The ROI of Marketing to​ Existing Patients

By Toni J. Eberhardt, Vice President of Marketing and Client Operations for UniteRx

As a marketing professional with experience in the retail, financial services and telecommunications industries, I am most often asked by medical practices, “How can we get more patients without a huge marketing budget?”

The answer – in the form of several questions – is generally unexpected and in some cases, provokes confusion:

  • “Why do you want more patients?”
  • “What is the churn rate among current patients?”
  • “How many of your new patients are referrals from existing patients?”
  • “What is your patient satisfaction level?”
  • “How much of your marketing budget is spent on acquiring patients vs. optimizing current patients?”

The rationale behind these questions is based on the following marketing principles: 

1. Acquisition costs increase as the patient retention rate decreases. For every new patient, a business has an associated acquisition cost, and, depending on the revenue that patient generates on a monthly basis, the breakeven point varies. Therefore, if a patient leaves before the company has broken even, then the acquisition cost of replacing that patient with a new one increases. 

2. An existing patient is more likely to buy additional services or products. The chances of an existing patient buying is 75% versus 5%-10% to convert first-time patients.1 Existing patients have already chosen your practice, enabling a major obstacle in providing additional services and products to be easily overcome. 

3. One existing patient is worth 10 new patients. According to HubSpot, “One loyal patient will do more good for your bottom line than 10 new patients. Loyal patients not only spend more over their lifetime, they also are great brand evangelists and will likely recommend you to their friends and family.” 

In most cases, an established practice wants to acquire new patients to achieve one or more of the following objectives: 

  • Replace patients who have left the practice. 
  • Increase practice profitability. 
  • Keep providers’ schedules full.

Dedicating marketing resources to existing patients can help the practice achieve all these objectives. When marketing to existing patients, the first step is to understand patient churn. 

Understanding Patient Churn

Predicting patient churn is easy. The greater the gap between your patients’ expectations and the actual patient experience, the higher the likelihood of patients leaving the practice and choosing a new provider. 

For this reason, not only understanding patient satisfaction levels is important, but identifying where, specifically, patient satisfaction is falling short is critical. Once shortcomings are identified, the next task is to determine:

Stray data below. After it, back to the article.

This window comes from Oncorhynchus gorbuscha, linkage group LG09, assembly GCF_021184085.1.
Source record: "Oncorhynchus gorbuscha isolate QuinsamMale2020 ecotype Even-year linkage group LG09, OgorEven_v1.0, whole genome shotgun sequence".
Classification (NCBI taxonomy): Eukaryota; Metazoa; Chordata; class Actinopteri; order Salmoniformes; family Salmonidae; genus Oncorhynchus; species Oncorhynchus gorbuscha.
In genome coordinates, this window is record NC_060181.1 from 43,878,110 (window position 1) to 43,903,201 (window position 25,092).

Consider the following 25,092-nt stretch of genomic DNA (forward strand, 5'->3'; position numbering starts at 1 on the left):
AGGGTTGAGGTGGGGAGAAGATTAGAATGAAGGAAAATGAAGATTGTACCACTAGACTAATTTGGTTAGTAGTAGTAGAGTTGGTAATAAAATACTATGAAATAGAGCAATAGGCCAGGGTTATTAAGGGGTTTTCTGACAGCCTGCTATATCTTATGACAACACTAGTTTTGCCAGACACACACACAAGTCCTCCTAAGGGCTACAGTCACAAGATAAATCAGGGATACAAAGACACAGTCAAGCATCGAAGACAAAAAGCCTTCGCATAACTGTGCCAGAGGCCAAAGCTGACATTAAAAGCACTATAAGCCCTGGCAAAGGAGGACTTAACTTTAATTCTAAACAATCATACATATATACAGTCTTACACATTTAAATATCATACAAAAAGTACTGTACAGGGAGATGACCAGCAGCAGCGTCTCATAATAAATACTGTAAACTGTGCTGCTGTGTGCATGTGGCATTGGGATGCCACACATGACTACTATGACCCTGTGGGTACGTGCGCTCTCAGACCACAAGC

• If the practice has set unrealistic expectations for patients. 
  • If the practice has set any expectations for patients. 
  • How to close the gap between the patients’ expectations and actual experience. 

Closing that gaps results in “customer congruency.” New York Times and Wall Street Journal bestselling author Seth Hyken defines customer congruency as, “when what we promise and what the customer receives are thought to be the same.” 

Optimizing Existing Patients

Existing patients provide two opportunities to increase the productivity and profitability of your practice cost-effectively. 

1. Marketing additional services and products to existing patients: Many dermatology offices provide both medical and cosmetic dermatology care, in addition to aesthetic services. As such, dermatology practices are consistently reviewing new services and products to add to their practice to support their patients. 

  • Marketing existing services: Perhaps the biggest challenge for full-service dermatology practices is understanding when and how to discuss elective services and products with existing patients. If presented to the patient at the wrong time, the result could be negative. For example, I know a person who went to a dermatologist concerned with bumps that had developed on her legs; the bumps appeared to be viral and spread. Unfortunately, before the provider had completed diagnosis, he said to the patient, “This skin issue is not what I focus on, but I can do something about your face,” and proceeded to discuss cosmetic treatments. While this example is extreme, it is a true story, and not surprisingly, the provider not only lost a patient, but that patient has shared the negative experience with many people. 
  • Adding services that your patients value: Innovative technologies and devices are consistently being developed across medical specialties, and dermatology is no exception, especially when it comes to cosmetic treatments. When determining when and what services to add to your practice, consider what your patients would value. For example, 75% of patients would have their prescription filled in their doctor’s office instead of a pharmacy if given the choice.2 An in-office dispensary is a low-cost way to provide a new service to your patients that will save them time and improve therapy adherence by 60%-70%, while increasing practice profitability.3 

2. Referring family and friends: More than 65% of patients in a national survey stated that referrals from family, friends and/or co-workers were their number one source for choosing a medical provider.4 Let your patients know you are accepting new patients and ask them to refer friends and family to you. 

As published in Executive Decisions in Dermatology, a publication by the Association of Dermatology Administrators and Managers (ADAM)


References 

  1. Rustin Nethercott, Constant Contact 
  2. Opinion Research Corp & Purkinje, July 2007 
  3. New England Journal of Medicine, August 2005 
  4. American Osteopathic Association, September 2013 

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